Top news, reports and insights for today:
- COVID-19 headline summaries for Wednesday:
- Scientists at Mount Sinai in New York show that COVID-19 patients treated with blood thinners had better survival adjusting for other factors. This was not a randomized clinical trial but strengthens the case for using established treatments to improve outcomes in very sick patients (Journal of the Am College of Cardiology)
- 48 hours after pledging to have a vaccine by the end of the year, President Trump backpedals (Politico)
- FDA revised its policy regarding antibody testing, now requires companies to seek Emergency Use Authorizations (EUAs) including submitting validation data (FDA website)
- SARS-CoV-2 found to have infected at least one person in France in December, a month earlier than first official case (Intl. J Antimicrobial Agents)
- Anyone who thinks this is just like the flu hasn’t seen this graph!
I continue to hear people justify their resistance to social distancing measures by comparing COVID-19 to seasonal flu. A couple of weeks ago, I posted a graph comparing the U.S. COVID-19 death toll to other major mass casualty events in history. Below is an update of that graph. A month ago (April 5) the U.S. had reported just over 9,500 deaths. As of Tuesday, 55,000 deaths were added in that month. That is nearly as many as all American deaths during the 20 years of the Vietnam war. The U.S. has now eclipsed 65,000 deaths in a period of just over two months (if Puerto Rico and Guam are included). To put this in perspective (see graph below), as of yesterday, more Americans have died of COVID-19 than died from Ebola, SARS, The Las Vegas shootings, the Gulf war (Operations Desert Shield & Desert Storm), Hurricanes Andrew and Katrina, average deaths from the flu in March and April, H1N1 Swine flu and the Korean War. Combined.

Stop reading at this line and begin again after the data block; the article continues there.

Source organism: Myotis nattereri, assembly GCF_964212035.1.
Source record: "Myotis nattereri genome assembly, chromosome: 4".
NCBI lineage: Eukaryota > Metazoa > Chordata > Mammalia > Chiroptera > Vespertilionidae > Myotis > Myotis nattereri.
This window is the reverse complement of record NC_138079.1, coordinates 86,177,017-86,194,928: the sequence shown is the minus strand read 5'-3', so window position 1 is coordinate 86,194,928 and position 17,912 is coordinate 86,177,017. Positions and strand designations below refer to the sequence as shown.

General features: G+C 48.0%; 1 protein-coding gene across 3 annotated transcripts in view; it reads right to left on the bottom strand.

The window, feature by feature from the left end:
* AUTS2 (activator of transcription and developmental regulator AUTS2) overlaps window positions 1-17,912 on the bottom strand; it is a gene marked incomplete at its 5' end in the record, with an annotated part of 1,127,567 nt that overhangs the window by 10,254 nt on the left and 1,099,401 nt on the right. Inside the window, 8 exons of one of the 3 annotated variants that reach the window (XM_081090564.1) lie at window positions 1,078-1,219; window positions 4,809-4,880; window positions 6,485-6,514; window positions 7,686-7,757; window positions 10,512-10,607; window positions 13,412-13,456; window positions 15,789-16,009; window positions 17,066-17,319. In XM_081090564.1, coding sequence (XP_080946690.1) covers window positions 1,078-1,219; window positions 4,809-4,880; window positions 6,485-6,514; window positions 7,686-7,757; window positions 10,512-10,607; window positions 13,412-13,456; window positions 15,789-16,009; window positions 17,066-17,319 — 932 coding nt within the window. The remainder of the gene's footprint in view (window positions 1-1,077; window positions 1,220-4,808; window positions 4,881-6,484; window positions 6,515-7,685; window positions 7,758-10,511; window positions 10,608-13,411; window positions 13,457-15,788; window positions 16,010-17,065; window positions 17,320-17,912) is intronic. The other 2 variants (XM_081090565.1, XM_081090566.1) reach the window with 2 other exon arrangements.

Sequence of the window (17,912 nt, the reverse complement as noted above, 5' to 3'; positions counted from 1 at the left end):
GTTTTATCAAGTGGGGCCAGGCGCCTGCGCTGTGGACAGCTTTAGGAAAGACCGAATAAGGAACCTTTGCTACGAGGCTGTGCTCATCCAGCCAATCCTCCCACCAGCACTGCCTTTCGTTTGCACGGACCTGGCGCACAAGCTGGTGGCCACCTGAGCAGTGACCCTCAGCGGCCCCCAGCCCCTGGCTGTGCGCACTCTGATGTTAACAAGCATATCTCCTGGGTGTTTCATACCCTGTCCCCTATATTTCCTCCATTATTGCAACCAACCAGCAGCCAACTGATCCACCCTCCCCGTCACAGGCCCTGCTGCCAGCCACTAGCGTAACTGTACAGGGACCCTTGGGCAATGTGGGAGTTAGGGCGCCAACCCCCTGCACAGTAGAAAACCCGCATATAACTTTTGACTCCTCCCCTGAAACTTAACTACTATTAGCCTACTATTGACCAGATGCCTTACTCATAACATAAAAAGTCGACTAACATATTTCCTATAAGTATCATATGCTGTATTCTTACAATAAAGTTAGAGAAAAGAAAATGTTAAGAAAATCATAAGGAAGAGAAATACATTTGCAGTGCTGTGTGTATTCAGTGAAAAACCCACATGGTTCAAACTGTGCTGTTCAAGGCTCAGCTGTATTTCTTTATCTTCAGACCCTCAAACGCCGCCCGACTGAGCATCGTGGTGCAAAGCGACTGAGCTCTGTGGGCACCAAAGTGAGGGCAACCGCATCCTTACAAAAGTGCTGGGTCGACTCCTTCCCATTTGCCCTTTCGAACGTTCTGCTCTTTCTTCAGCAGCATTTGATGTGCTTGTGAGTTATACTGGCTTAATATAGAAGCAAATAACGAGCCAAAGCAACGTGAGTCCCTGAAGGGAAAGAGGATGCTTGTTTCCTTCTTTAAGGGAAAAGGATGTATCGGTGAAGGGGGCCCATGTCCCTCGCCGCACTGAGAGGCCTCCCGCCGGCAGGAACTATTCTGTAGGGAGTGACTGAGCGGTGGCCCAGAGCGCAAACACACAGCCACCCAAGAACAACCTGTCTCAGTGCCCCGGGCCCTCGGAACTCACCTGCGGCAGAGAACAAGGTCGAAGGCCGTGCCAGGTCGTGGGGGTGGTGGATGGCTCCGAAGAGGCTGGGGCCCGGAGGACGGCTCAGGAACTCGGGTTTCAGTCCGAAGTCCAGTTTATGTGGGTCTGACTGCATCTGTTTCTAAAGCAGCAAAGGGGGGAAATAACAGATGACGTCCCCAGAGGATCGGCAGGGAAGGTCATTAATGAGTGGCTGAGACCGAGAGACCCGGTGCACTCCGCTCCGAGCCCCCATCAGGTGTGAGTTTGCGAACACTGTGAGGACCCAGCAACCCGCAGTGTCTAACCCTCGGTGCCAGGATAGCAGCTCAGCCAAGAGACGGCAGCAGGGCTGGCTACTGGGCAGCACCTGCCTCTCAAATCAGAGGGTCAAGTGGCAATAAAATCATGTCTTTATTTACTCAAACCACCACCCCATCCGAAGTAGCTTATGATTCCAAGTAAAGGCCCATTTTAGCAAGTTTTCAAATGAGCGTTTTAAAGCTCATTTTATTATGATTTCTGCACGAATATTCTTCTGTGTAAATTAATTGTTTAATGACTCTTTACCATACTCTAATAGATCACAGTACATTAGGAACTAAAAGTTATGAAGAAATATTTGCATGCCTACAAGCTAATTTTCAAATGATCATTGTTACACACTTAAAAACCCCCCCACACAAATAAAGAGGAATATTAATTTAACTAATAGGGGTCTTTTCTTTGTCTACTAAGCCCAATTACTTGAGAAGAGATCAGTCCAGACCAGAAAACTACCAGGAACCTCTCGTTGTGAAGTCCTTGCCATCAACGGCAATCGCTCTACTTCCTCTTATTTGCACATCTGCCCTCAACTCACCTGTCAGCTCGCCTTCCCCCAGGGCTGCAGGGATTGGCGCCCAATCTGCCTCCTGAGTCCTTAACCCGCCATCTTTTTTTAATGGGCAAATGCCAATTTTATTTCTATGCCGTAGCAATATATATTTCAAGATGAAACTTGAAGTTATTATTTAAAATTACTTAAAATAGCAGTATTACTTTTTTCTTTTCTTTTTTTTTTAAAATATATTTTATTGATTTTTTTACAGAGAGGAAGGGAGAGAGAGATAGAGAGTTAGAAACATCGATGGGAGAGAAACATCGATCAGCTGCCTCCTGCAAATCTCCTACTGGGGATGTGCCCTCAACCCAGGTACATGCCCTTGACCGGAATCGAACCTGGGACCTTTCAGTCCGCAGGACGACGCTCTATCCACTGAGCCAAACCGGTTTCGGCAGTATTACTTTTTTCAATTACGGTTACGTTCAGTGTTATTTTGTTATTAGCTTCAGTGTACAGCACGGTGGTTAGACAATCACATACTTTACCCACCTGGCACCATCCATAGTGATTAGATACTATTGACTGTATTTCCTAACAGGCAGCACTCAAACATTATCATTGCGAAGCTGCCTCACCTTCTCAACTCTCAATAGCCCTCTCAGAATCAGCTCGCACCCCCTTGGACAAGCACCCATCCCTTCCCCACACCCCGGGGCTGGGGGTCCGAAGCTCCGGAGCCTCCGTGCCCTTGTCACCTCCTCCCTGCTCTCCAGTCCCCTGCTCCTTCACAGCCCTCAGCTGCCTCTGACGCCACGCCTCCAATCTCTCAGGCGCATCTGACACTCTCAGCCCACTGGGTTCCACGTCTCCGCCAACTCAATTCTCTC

Bottom line: This is not the usual flu.
- U.S. records fourth highest death toll on Tuesday
Yesterday, 2,435 Americans were reported to have died of a confirmed COVID-19 case, the fourth highest daily total thus far, an increase of 4%. U.S. deaths rose by 24% in the last week. Yesterday, 7 states met or exceeded the highest daily death toll including Arizona (87), Utah (6), Iowa (19), Illinois (176), Mississippi (32), Maryland (74), and Pennsylvania (554). Pennsylvania had a particularly sharp increase. The PA department of public health posted this in their press release: “As a result of our continued work to reconcile data from various sources, the state is reporting an increase of 554 new deaths today bringing the statewide total to 3,012 deaths in Pennsylvania. These deaths have occurred over the past two weeks.” Several of the states that set record deaths are nevertheless moving towards reopening including Pennsylvania. The lower figure shows rate of change in deaths over the last week. Seven states saw deaths near or above 50% last week. Midwest hot spots continue in Iowa, Montana and South Dakota. To that, additional states with high growth rates emerged in the south (Arkansas, South Carolina and Virginia). According to the CDC, 35 U.S. states plus Guam are reporting widespread community transmission.
That this means? Weekend lag in reporting continues as deaths spiked on Tuesday. Hopes that the worst is over appear to be premature as the U.S. remains just below 2,000 daily deaths. The 7-day moving average is flat over the last week. This is especially troubling given that we have not yet confronted the effect of states that reopen due to the lag between increased behavioral mixing, infections, illness and deaths. Those effects won’t be seen for another 2-3 weeks.